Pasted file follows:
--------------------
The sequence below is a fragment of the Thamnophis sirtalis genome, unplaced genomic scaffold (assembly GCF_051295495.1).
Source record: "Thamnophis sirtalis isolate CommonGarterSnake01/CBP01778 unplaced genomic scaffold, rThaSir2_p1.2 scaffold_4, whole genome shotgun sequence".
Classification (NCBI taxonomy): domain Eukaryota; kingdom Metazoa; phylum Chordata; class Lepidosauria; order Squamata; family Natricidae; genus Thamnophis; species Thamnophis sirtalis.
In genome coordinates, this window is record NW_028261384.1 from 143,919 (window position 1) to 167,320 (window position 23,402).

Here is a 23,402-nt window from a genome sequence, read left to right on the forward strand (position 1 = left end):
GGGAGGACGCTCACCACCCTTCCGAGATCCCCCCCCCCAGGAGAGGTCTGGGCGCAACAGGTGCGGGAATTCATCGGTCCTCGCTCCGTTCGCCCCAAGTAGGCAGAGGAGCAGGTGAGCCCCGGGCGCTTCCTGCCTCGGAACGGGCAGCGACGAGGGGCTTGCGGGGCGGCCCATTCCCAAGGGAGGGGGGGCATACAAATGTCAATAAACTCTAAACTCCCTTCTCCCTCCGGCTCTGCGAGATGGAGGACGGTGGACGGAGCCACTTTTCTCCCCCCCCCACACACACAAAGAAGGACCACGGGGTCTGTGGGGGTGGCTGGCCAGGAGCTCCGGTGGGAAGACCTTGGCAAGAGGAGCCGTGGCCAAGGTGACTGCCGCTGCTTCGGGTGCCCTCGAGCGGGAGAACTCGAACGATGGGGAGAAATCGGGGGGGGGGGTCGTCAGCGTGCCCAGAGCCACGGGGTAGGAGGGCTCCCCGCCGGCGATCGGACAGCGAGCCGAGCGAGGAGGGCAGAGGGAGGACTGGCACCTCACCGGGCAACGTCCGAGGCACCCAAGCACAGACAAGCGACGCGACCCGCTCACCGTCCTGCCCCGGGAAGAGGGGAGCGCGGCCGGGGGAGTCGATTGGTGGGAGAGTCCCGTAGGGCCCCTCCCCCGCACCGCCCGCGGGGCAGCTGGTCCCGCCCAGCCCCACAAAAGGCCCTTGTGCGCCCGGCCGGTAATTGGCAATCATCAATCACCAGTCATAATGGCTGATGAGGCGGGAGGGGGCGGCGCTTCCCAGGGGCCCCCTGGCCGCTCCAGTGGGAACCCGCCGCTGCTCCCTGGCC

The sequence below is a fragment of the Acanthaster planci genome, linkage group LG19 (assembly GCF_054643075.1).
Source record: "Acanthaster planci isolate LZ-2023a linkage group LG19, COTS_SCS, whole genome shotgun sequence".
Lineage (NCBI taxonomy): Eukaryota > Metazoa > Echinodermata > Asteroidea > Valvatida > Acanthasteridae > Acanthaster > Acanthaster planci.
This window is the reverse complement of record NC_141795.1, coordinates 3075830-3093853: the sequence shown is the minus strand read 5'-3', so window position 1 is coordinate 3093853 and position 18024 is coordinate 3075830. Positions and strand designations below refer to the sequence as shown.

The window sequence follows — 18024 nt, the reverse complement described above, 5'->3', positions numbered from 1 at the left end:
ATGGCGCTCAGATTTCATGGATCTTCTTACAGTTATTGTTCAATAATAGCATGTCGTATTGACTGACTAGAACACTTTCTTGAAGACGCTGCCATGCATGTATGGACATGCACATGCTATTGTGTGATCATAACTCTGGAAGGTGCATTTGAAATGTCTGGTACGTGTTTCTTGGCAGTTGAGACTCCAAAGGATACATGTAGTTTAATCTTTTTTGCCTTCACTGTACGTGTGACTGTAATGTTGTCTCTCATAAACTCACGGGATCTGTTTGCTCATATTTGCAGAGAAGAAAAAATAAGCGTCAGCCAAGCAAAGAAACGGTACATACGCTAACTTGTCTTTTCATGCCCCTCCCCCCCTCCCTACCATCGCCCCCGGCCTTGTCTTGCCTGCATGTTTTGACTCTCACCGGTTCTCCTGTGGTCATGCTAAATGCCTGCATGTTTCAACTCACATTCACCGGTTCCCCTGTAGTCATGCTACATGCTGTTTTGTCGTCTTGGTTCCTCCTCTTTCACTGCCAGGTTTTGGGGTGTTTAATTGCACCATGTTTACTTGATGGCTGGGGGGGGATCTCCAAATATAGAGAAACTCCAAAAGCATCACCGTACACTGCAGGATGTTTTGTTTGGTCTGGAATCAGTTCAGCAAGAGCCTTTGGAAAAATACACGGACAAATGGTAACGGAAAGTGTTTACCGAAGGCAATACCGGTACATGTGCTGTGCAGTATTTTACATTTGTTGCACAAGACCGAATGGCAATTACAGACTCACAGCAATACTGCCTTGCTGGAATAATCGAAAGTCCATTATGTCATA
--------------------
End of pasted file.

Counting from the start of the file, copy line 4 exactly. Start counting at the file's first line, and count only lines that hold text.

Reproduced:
In genome coordinates, this window is record NW_028261384.1 from 143,919 (window position 1) to 167,320 (window position 23,402).